Who Won't Be Seeing It: People who feel like they've gotten the whole Tillman story from the thousands of news reports and magazine articles they've read about it. People who don't want to hear about the icky war, still. Philadelphia Eagles fans (...right? I kind if couldn't think of who the Cardinals' major rival was. But Philly fans are a-holes in general, right?).
Why I'd See It: To be honest, I thought I was Tillman-ed out, but the buzz out of Sundance was pretty spectacular, and the trailer makes this looks like a compelling and illuminating documentary. It'll be interesting to see if Tillman's newsworthiness gives this some box-office presence. September 3
Movie: Resident Evil: Afterlife (Paul W.S. Anderson)
High-Concept Synopsis: Once more into the I-think-it's-zombies breach with Milla Jovovich. This time, she's got Ali Larter and Wentworth Miller along for the ride. So...yeah, fuck with that.
Who Will Be Seeing It: People who have seen and somehow enjoyed the first three (four? seven?) RE flicks. People who have merely seen the earlier RE movies and want to play out the string out of a sense of completion. Milla Jovovich fans who have decided to forgive her for The Fourth Kind.
Who Won't Be Seeing It: Anyone who might refer to him- or herself as a "cineaste." Everyone who mistook the director for Paul Thomas Anderson and have vowed NEVER AGAIN. People who have seen Ali Larter or Wentworth Miller in things.
Why I'd See It: I haven't seen the first three (nine? eleven?) Resident Evil, so why start now? It's funny, the premise always intrigues me. Every time the first one is on TV, I intend to watch it, but I'm always out by the 15-minute mark. Still, if this is your thing, I hope Ali Larter and Wentworth Miller, like, do it onscreen or something redeeming like that. September 10
Movie: Never Let Me Go (Mark Romanek)
High-Concept Synopsis: Kind of a futuristic Brit period drama, Keira Knightley, Carey Mulligan, and Andrew Garfield star as a trio of prep school alums whose intense friendship and romantic entanglements are set against the backdrop of the shocking truth of their shared past. (Come on, Fox Searchlight, give me a job!)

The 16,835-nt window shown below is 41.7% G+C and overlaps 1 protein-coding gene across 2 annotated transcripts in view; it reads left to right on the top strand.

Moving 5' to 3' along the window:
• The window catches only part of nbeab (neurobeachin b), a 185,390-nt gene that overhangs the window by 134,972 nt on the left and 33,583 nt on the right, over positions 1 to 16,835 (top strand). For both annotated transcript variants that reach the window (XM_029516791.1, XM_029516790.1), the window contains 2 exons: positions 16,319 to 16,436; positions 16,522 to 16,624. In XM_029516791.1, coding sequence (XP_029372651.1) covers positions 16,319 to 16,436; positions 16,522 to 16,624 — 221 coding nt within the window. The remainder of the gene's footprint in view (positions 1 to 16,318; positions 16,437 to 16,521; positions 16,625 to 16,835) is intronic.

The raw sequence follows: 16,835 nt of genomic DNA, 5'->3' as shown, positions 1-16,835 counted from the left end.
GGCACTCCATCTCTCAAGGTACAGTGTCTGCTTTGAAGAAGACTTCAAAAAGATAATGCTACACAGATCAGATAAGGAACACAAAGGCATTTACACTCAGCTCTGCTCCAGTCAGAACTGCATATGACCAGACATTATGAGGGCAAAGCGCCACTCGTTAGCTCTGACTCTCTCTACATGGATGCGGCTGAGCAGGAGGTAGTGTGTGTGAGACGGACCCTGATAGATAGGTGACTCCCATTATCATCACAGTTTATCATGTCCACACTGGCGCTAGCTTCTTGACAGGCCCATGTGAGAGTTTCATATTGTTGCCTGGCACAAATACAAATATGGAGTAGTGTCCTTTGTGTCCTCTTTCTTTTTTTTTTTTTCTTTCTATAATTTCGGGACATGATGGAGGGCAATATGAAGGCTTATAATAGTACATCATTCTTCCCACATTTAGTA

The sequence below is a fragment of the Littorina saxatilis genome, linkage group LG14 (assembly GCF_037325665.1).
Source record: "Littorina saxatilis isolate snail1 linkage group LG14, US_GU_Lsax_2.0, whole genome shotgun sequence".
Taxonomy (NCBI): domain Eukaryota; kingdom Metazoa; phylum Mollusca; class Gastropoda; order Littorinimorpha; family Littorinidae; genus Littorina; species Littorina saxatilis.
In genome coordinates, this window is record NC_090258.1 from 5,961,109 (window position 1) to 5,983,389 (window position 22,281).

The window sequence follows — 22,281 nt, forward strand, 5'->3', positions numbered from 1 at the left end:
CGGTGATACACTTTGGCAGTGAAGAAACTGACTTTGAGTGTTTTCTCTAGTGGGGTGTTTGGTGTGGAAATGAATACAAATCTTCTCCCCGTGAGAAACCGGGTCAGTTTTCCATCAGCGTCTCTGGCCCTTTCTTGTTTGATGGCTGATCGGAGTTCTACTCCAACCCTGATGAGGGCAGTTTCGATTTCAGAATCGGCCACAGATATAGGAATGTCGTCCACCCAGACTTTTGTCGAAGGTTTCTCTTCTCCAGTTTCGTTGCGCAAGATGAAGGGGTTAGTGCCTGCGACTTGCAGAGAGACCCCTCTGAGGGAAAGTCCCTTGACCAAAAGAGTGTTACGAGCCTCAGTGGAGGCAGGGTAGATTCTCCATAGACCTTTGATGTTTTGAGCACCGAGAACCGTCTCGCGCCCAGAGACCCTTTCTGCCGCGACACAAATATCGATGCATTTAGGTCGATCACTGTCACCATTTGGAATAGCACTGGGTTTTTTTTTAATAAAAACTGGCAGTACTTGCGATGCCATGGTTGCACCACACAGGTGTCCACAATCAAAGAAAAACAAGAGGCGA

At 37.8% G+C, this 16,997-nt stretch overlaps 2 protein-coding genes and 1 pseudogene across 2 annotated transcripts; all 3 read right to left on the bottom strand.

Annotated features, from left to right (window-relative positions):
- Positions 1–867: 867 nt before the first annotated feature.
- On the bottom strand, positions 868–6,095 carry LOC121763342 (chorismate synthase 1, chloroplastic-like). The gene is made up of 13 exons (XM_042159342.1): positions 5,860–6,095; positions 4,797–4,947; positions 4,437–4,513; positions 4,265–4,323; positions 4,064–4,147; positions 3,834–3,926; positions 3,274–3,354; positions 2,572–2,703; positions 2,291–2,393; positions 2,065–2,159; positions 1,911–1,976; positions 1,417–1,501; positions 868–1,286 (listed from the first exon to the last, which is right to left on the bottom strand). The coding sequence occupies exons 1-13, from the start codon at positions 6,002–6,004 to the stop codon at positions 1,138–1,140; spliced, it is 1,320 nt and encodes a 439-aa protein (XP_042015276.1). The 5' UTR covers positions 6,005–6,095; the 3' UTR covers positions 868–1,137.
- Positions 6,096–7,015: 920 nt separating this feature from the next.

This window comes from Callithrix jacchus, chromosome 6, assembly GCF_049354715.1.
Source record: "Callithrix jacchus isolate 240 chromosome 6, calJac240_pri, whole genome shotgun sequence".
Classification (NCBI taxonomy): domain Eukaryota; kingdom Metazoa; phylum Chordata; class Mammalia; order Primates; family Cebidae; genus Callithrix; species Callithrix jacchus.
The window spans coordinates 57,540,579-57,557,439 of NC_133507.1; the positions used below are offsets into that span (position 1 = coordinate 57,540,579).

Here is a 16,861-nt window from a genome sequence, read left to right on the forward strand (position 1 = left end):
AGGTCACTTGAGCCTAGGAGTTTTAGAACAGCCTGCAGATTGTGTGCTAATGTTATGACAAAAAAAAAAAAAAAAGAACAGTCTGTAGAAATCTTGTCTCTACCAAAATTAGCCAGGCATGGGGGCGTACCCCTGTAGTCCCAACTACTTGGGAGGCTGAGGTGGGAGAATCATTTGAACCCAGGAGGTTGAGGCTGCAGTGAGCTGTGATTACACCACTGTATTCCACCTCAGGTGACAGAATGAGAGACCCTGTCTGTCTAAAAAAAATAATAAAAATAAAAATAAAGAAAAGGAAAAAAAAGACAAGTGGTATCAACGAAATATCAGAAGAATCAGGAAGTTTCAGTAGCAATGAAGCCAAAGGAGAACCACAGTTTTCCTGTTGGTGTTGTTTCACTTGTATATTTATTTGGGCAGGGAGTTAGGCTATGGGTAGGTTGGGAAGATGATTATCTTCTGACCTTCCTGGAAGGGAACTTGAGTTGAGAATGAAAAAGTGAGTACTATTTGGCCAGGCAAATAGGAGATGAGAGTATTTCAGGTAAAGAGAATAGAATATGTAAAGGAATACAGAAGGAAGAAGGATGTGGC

Who Will Be Seeing It: Fans of Kazuo Ishiguro's extravagantly acclaimed novel upon which this is based. Fans of the cast, a who's who of underrated Brit talent, including Sally Hawkins, Andrea Riseborough, and Charlotte Rampling. The folks behind the Spider-Man reboot hoping to give their star Andrew Garfield a head start.
Who Won't Be Seeing It: Skeptical fans who aren't sure how the guy who made the pretty-terrible One Hour Photo got a crack at such prized source material. People who got the central conceit of the story ruined for them by careless synopses (IMDb, for shame). Folks opposed to pale, skinny British chicks and their inherent ghostly creepiness.
Why I'd See It: I've enthused about the trailer clip enough around these parts, so I'll just hit my major bullet points: I hated One Hour Photo, but Romanek's music video output keeps hope alive, I'm wild about the cast, and the premise feels like the best of Merchant-Ivory combined with some choice Phillip K. Dick. And by the author of The Remains of the Day? So very sold. September 15
Movie: Easy A (Will Gluck)
High-Concept Synopsis: Emma Stone plays a high-school nonentity whose notoriety skyrockets -- while her reputation plummets -- when she pretends to bed a neverending parade of nerds and gay dudes.
Who Will Be Seeing It: Fans of Emma Stone, who proved her comedy chops in Superbad and Zombieland. Fans of any member of the truly impressive supporting cast, including Dan Byrd, Penn Badgley, Patricia Clarkson, Stanley Tucci, Lisa Kudrow, and Cam Gigandet's abs. Fans of nerdy-guy fantasies where a hot, smart, funny girl will want to have sex with them for her own good.
Who Won't Be Seeing It: Non-fans of the tired concept of wrangling a literary classic (in this case, The Scarlet Letter) into a teen comedy (they can't all be Clueless). Certain obsessive chroniclers of Penn Badgley's chest hair situation who would object to the wax factor of this movie. Amanda Bynes fans blaming her participation in this movie (as a poor man's Mandy Moore in Saved!) for their girl's retirement from acting.